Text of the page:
Ken Brady’s latest story, “Walkers of the Deep Blue Sea and Sky” appears in the Exquisite Corpuscle anthology, edited by Jay Lake and Frank Wu.

Read Rudi’s story “Detail from a Painting by Hieronymus Bosch” at Behind the Wainscot.

Read Daniel Braum’s story Mystic Tryst at Farrgo’s Wainscot #8.

Susannah Mandel’s short story “The Monkey and the Butterfly” is in Shimmer #11. She also has poems in the current issues of Sybil’s Garage, Goblin Fruit, and Peter Parasol.


by Jen Larsen

“Come home immediately,” her husband said. “Jennette?” The speaker crackled and spit like frying bacon, and she flinched involuntarily. She imagined his voice landing like bright sparks on her skin, raising welts.

She pressed her thumb down hard on the microphone’s trigger, and leaned forward, raising her voice. She cleared her throat. “It was an accident,” she said. “Nobody meant for this to happen.” The head of research and development had assured her it was perfectly safe—and wouldn’t she like to tell her children someday she had participated in groundbreaking research? Time travel was just a matter of plucking the chords of the musical universe and setting sail on the vibration, picking at the tapestry of space and time with a sharp needle and threading yourself through its eye, like merging with the infinite. The head of research went on like that when he was drunk. He was difficult to deal with in the best of circumstances, unbearable at these launch parties. But that was her job, and she always did her job.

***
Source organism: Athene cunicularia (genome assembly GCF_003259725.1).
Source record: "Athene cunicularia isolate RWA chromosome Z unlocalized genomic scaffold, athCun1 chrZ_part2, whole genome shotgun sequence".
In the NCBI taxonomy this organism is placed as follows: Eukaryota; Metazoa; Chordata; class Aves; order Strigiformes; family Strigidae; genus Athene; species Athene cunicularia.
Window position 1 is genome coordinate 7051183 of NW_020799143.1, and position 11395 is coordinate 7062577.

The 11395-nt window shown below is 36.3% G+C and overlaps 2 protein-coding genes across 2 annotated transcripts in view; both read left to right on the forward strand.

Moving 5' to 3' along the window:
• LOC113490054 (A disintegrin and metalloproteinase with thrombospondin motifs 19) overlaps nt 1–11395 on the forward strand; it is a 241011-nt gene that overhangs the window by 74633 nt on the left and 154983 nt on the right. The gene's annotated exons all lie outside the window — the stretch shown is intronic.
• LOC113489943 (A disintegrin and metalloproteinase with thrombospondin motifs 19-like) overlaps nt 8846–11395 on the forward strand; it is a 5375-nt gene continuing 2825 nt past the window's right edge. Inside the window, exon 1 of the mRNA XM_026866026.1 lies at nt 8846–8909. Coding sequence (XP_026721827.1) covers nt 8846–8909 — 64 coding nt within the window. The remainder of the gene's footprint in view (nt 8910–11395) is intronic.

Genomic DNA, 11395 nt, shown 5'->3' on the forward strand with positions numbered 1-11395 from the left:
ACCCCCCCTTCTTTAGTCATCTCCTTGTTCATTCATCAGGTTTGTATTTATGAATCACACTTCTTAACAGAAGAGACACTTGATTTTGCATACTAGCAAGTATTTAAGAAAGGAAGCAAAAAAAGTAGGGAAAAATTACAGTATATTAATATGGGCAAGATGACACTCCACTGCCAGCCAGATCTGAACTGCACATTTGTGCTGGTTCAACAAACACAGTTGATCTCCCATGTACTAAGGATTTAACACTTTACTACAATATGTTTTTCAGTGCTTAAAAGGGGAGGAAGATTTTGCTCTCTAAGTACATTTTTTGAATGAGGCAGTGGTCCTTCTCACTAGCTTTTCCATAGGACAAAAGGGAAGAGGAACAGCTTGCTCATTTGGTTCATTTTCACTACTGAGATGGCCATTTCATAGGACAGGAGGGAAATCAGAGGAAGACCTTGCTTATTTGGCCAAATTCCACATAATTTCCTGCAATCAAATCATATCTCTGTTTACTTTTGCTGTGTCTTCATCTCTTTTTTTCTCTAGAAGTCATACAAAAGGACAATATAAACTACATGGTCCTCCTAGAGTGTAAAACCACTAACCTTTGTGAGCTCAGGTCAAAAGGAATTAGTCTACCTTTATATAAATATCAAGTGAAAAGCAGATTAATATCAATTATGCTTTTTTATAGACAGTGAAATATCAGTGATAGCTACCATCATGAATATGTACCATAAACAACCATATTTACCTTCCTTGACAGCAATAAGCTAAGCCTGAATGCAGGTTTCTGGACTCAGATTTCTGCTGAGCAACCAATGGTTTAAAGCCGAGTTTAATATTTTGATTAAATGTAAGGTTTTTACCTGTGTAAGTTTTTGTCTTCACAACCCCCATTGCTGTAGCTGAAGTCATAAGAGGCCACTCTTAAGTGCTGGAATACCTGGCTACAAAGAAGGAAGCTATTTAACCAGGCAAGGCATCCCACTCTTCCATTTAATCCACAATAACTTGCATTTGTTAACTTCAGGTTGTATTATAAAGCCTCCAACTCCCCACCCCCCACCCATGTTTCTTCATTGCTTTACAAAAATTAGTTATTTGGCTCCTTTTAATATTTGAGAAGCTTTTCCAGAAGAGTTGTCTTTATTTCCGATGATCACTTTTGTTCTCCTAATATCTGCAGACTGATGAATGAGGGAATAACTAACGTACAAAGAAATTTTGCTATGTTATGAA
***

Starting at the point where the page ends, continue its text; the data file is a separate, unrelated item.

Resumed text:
Jennette said, “Enough, enough.” She wobbled forward and slid into the seat—it was like an armored dune buggy, greasy with the fingerprints of the team. They never ate in the cafeteria, and she had sent so many memos. Her life was memos and notes and messages left behind—a hair on her pillow case, a lipstick smudge on his briefs. It could have been her own. She tried not to be suspicious. How childish would that be? She had almost done it, though. She stood in her scientists’ genetic lab, and wanted to hand over that long, blonde hair. She almost wanted to know. But then it wouldn’t have been an accident. Then the end of her whole life would have been her own fault.

Champagne buzzed in her head, and she leaned forward to look at the dials. She punched a button, and then another and another. The head of research lurched forward, but the door slammed shut, and the whole world burned away. She was lost in black space. She had merged with the infinite. She closed her eyes and felt a sense of—yes, it was relief. Until the microphone switched on. “Immediately,” he said, his voice all around her. She cleared her throat. “It was an accident,” she said. “Nobody meant for this to happen.” She closed her eyes. “No,” she said.

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